Anyone who has flown aboard a helicopter in support of oil and gas exploration knows that this form of flying ranks among the more exhilarating ways of traveling to work.
Eurocopter’s new North Sea Service Centre at Aberdeen in the northeast of Scotland is the blueprint for the manufacturer’s concerted effort to locate product support and training infrastructure as close as possible to operators of its aircraft. The new facility was officially opened on February 1 and the company is advancing plans for similar developments in the U.S., Asia and South America.
Overblown oil prices are far from good news for most of the aviation industry, but the world’s insatiable thirst for fuel is spurring fresh demand for helicopters to serve offshore exploration and production activity. So it was a logical choice for Eurocopter to select Aberdeen in the northeast of Scotland as its first major initiative to bring rotorcraft product support and training infrastructure closer to its operators.
Eurocopter officially opened its new North Sea Service Centre today in Aberdeen, on the northeast coast of Scotland. The facility provides maintenance, repair and overhaul support for Eurocopter helicopters operating in the oil and gas fields of the North Sea. It also has a pilot training center, which features a full-flight simulator for the Eurocopter EC225.
Two years ago a speedboat opened fire on a Bell 412 as it departed an oil platform. A mechanic found a bullet hole in a main rotor blade after the helicopter returned to base. The passengers and crew had no idea they had been hit.
It was just another day in Nigeria.
Bristow Helicopters last month announced it has inked a multimillion-dollar, five-year contract with a consortium of oil companies in the North Sea. The renewed deal was signed with the Integrated Aviation Consortium, which encompasses six oil companies. Bristow will thus provide helicopter services from Scatsta Airport in the Shetland Islands to the East and West Shetland Basins.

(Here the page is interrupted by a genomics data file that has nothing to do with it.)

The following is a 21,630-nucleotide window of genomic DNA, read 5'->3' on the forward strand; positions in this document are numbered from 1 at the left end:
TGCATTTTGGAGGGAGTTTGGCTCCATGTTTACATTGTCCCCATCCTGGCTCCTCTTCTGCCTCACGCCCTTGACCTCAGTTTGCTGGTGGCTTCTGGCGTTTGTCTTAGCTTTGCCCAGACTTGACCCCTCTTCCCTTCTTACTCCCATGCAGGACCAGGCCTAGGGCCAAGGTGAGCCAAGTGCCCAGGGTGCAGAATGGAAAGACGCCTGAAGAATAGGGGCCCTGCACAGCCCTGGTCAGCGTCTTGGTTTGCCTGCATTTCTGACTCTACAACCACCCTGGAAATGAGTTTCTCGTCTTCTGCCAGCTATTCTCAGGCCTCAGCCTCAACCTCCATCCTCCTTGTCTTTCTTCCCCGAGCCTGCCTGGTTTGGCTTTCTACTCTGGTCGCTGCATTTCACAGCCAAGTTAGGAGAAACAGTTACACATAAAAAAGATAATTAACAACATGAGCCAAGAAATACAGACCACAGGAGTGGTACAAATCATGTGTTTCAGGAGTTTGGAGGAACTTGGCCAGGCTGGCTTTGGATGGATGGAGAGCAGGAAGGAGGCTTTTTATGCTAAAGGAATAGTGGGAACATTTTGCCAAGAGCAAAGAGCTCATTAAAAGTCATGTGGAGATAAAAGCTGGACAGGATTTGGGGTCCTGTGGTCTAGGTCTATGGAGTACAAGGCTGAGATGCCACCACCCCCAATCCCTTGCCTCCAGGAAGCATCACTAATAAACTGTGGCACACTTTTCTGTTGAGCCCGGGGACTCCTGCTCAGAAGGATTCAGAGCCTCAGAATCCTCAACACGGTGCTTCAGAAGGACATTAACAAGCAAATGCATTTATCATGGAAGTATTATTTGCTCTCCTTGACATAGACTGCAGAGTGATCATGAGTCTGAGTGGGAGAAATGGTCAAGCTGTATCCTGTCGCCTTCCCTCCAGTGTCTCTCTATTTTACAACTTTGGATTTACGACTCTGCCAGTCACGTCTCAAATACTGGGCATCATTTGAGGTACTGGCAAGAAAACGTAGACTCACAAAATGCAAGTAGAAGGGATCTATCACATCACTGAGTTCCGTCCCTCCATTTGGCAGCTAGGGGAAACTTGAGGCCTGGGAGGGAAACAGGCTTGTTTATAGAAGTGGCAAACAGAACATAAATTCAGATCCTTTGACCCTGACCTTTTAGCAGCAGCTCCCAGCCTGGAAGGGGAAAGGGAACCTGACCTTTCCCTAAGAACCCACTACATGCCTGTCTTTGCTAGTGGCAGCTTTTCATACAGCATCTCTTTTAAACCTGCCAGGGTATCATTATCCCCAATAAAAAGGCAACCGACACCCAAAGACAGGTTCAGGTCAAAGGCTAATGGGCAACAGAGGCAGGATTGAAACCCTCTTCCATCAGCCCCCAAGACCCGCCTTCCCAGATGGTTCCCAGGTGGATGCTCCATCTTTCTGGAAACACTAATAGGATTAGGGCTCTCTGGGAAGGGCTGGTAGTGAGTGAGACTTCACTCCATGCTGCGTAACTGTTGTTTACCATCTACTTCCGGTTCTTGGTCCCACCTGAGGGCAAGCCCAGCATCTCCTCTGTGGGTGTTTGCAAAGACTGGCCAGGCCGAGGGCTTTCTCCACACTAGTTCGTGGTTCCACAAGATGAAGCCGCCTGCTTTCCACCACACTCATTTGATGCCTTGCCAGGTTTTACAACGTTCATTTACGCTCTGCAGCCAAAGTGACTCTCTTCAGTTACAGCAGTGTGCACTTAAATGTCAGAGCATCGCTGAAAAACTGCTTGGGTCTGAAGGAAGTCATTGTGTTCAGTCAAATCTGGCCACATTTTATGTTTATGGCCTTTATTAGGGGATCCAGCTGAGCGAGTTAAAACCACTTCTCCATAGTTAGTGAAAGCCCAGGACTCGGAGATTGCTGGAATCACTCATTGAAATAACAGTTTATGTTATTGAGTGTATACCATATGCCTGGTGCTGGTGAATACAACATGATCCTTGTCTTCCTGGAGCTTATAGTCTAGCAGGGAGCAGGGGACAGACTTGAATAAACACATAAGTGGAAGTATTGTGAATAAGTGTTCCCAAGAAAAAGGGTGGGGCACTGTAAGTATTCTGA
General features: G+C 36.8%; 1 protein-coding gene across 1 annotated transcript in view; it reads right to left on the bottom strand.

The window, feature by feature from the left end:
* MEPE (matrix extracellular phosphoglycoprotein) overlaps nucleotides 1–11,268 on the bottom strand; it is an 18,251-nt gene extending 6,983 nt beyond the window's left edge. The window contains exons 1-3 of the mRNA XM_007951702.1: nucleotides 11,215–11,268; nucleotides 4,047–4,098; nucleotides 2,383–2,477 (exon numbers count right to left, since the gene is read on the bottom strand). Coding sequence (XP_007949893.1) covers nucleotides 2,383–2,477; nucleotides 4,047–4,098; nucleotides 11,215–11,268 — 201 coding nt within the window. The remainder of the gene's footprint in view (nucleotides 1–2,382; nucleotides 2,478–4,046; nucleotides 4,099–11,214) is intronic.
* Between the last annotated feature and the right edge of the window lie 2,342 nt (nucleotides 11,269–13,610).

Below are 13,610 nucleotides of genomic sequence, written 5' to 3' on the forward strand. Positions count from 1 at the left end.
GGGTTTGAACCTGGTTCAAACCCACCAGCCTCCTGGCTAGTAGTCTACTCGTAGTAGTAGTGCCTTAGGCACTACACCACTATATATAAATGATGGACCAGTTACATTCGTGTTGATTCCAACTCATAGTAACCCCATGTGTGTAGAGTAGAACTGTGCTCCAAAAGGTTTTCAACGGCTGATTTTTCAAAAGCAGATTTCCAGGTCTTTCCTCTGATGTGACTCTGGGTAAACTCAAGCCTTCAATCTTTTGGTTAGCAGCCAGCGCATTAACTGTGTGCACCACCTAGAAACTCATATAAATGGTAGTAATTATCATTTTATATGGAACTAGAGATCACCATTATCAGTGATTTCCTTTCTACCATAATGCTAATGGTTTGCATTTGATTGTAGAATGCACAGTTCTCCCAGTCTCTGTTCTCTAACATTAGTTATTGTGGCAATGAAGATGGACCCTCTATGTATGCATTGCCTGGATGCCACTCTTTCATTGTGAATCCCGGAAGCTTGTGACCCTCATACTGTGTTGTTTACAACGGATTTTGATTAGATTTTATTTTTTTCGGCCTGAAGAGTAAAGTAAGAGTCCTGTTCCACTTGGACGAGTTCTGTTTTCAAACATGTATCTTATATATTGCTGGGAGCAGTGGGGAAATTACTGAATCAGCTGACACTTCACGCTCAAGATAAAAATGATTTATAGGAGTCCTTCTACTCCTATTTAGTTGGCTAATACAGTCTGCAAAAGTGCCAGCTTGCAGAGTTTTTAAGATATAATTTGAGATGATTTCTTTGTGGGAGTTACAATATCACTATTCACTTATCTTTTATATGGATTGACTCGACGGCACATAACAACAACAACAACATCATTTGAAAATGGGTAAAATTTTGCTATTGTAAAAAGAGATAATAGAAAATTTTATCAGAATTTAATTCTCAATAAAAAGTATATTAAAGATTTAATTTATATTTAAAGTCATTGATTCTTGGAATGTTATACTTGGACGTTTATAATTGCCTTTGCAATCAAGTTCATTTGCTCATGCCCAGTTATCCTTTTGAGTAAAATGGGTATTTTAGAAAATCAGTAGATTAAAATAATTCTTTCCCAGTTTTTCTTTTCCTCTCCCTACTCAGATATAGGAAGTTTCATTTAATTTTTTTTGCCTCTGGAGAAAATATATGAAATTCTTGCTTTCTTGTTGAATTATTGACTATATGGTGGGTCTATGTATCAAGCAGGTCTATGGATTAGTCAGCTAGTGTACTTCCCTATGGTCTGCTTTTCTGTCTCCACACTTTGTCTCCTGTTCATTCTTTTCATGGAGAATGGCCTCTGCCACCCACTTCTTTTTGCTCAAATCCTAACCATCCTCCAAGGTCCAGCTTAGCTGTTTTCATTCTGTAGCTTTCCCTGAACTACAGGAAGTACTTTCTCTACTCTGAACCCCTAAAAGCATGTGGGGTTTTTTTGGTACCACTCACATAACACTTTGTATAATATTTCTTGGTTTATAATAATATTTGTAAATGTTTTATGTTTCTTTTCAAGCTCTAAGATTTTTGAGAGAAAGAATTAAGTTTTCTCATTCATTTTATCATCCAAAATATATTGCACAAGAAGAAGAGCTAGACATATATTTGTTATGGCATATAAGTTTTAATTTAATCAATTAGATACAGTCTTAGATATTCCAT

Bristow Helicopters inked a multimillion-dollar, five-year contract with a consortium of oil companies in the North Sea. The renewed deal was signed with the Integrated Aviation Consortium (IAC), which includes BP, CNR International, Fairfield Energy, Petrofac, Shell and TAQA. Bristow will thus provide helicopter services from Scatsta Airport in the Shetland Islands to the East and West Shetland Basins.
Last month, after years of prodding from the NTSB and extensive consultation with the industry, the FAA issued its much anticipated notice of proposed rulemaking (NPRM) that tightens the equipment, training and operational requirements for helicopter EMS providers in the name of safety. However, the 133-page NPRM doesn’t stop with the helicopter EMS community.
Bristow Group extended an existing North Sea contract with the Integrated Aviation Consortium for six Sikorsky S-92s and inked a new deal covering four more S-92s in Norway with Statoil. The deals are worth more than $1.3 billion.
Richard Santulli’s re-entry into the helicopter game drew mixed reaction from a variety of operators who spoke to AIN. Santulli is the CEO of the newly formed Milestone Aviation Group, a company that will devote most of its resources to helicopter leasing and sale leasebacks.